11 Tips for Citing Your Research Paper Correctly


Having to cite your sources can seem like a boring step in the writing process. It’s often tempting to skip the task until the eleventh hour and find yourself in a desperate rush to put together a list of quotes riddled with mistakes at the end.

Save yourself the stress with these handy citation tips that can take your research paper to the next level.

1. Follow your style guide

A style guide is a set of standards for writing and formatting a document. You will need them when you start writing a research paper. Make sure you know which style guide you should use for your paper. Different styles follow their unique set of rules for formatting, in-text citations, and how to list citation entries.

Some of the most common style guides used by academics are MLA (Modern Language Association), APA (American Psychological Association), and CMOS (Chicago Manual of Style).

2.… and be consistent with that

Your style guide is usually determined by an instructor or faculty members in your department. Sometimes you may need to use different styles for different classes.

Whatever style you follow, make sure it’s consistent throughout the project. Check your quotes at the end of your essay to make sure of any last minute improvements that might be needed before you hand in your work.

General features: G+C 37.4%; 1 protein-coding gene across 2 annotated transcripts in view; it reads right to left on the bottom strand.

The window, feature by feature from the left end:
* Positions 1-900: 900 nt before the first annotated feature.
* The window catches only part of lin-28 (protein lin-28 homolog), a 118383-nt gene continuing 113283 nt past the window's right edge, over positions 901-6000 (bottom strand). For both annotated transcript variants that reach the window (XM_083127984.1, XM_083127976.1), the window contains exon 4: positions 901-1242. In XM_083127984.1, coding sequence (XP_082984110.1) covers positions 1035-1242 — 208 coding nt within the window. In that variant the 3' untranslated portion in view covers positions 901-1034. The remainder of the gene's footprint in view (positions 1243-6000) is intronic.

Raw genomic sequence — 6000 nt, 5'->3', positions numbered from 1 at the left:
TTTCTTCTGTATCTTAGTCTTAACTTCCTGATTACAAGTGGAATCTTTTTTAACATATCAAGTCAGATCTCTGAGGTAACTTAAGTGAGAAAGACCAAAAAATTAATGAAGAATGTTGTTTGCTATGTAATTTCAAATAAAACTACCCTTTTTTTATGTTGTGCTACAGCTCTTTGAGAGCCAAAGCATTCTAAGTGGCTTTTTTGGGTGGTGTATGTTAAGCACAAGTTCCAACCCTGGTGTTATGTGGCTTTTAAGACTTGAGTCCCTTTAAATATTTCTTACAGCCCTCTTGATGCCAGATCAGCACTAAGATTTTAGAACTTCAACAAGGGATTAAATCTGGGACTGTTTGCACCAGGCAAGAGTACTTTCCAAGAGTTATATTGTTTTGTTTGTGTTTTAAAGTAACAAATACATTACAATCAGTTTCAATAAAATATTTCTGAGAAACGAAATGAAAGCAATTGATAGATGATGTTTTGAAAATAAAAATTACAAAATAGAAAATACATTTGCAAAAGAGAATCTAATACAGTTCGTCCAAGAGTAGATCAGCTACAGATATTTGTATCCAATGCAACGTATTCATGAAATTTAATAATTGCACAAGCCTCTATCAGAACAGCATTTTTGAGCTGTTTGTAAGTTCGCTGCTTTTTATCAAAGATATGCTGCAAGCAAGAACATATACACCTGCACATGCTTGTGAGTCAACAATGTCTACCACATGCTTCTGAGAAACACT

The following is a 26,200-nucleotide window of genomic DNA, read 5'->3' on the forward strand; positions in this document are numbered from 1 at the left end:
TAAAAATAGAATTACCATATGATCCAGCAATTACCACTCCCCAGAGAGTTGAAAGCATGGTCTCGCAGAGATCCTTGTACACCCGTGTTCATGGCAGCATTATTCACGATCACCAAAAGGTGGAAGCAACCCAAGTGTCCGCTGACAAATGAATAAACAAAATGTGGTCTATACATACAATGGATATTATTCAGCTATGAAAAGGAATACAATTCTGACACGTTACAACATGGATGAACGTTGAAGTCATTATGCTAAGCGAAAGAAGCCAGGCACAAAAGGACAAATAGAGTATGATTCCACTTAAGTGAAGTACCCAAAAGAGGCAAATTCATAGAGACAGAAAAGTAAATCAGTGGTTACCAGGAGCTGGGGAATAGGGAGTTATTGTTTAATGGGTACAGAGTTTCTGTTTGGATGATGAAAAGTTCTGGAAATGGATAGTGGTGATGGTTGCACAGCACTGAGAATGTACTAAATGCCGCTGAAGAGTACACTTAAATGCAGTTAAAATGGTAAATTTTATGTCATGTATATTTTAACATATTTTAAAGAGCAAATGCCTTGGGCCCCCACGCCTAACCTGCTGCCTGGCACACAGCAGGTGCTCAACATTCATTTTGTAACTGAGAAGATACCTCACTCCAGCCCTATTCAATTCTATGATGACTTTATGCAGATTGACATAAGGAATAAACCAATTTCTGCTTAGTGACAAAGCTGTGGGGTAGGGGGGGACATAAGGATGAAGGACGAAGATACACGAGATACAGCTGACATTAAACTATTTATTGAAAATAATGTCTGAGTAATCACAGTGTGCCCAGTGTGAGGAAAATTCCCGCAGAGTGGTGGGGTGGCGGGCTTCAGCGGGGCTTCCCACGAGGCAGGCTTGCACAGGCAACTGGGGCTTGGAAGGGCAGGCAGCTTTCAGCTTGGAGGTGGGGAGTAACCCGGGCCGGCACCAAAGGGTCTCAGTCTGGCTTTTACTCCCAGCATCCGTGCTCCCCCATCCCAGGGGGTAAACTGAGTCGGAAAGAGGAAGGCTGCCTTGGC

3. Be careful with menstrual placements

It’s strange to think that a misplaced period (.) Could wreak havoc on your research paper – but welcome to academia! Be very careful about where you place your points and make sure they match the style of citation you are using.

For the majority of style guides, like APA and MLA, the period is almost always placed outside and after parentheses (brackets). You can remember this by remembering that the quote belongs inside the sentence to which it refers.

Example: Professors report that many students find it difficult to position themselves on the period when citing texts (11 Tips for Citing Your Research Paper Correctly, 2021).

4. If necessary, cite yourself

Self-plagiarism is a real thing and you can be guilty of it without even knowing what it means. It might sound strange, but if you borrow an idea from a previous article you wrote, without the proper citation, you are pleading.

Let’s say you have been active in a field of research for some time and your current work is an extension of previous studies. In such cases, you can reuse data from one of your previous papers. Remember to cite yourself as you would cite the work of others.

5. Understand when to cite resources

When writing an academic article, you seek out and present other people’s ideas to help discuss your own. You need to make it clear which idea belongs to whom.

Whether you are taking a direct quote, paraphrasing, or even referring to a general thought, you must indicate the original source. It’s almost always better to over-reference than under-reference, otherwise you risk plagiarizing.

You don’t need to cite facts. It’s widely believed that WWI started in 1914, so you wouldn’t need to quote that – unless you find someone arguing differently, of course!

6. Use an online citation generator